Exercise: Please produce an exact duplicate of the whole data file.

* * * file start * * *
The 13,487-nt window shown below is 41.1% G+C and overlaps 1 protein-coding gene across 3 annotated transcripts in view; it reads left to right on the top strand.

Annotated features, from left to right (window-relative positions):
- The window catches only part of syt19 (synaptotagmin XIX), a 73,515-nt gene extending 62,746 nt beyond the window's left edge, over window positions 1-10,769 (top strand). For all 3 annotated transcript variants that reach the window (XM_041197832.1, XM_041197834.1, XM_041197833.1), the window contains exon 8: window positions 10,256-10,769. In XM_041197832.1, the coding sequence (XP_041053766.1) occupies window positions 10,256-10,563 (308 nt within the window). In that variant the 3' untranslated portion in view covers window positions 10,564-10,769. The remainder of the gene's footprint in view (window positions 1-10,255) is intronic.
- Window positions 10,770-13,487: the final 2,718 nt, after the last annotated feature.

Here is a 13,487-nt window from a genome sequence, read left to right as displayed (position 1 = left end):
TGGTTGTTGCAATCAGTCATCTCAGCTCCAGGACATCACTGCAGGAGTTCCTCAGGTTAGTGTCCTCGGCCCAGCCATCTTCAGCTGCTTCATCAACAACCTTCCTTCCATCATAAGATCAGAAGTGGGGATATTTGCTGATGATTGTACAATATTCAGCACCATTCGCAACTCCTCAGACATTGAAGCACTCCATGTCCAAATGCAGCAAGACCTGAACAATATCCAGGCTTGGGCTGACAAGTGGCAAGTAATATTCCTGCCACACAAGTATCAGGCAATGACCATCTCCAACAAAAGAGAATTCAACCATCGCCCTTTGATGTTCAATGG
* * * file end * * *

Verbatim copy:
The 13,487-nt window shown below is 41.1% G+C and overlaps 1 protein-coding gene across 3 annotated transcripts in view; it reads left to right on the top strand.

Annotated features, from left to right (window-relative positions):
- The window catches only part of syt19 (synaptotagmin XIX), a 73,515-nt gene extending 62,746 nt beyond the window's left edge, over window positions 1-10,769 (top strand). For all 3 annotated transcript variants that reach the window (XM_041197832.1, XM_041197834.1, XM_041197833.1), the window contains exon 8: window positions 10,256-10,769. In XM_041197832.1, the coding sequence (XP_041053766.1) occupies window positions 10,256-10,563 (308 nt within the window). In that variant the 3' untranslated portion in view covers window positions 10,564-10,769. The remainder of the gene's footprint in view (window positions 1-10,255) is intronic.
- Window positions 10,770-13,487: the final 2,718 nt, after the last annotated feature.

Here is a 13,487-nt window from a genome sequence, read left to right as displayed (position 1 = left end):
TGGTTGTTGCAATCAGTCATCTCAGCTCCAGGACATCACTGCAGGAGTTCCTCAGGTTAGTGTCCTCGGCCCAGCCATCTTCAGCTGCTTCATCAACAACCTTCCTTCCATCATAAGATCAGAAGTGGGGATATTTGCTGATGATTGTACAATATTCAGCACCATTCGCAACTCCTCAGACATTGAAGCACTCCATGTCCAAATGCAGCAAGACCTGAACAATATCCAGGCTTGGGCTGACAAGTGGCAAGTAATATTCCTGCCACACAAGTATCAGGCAATGACCATCTCCAACAAAAGAGAATTCAACCATCGCCCTTTGATGTTCAATGG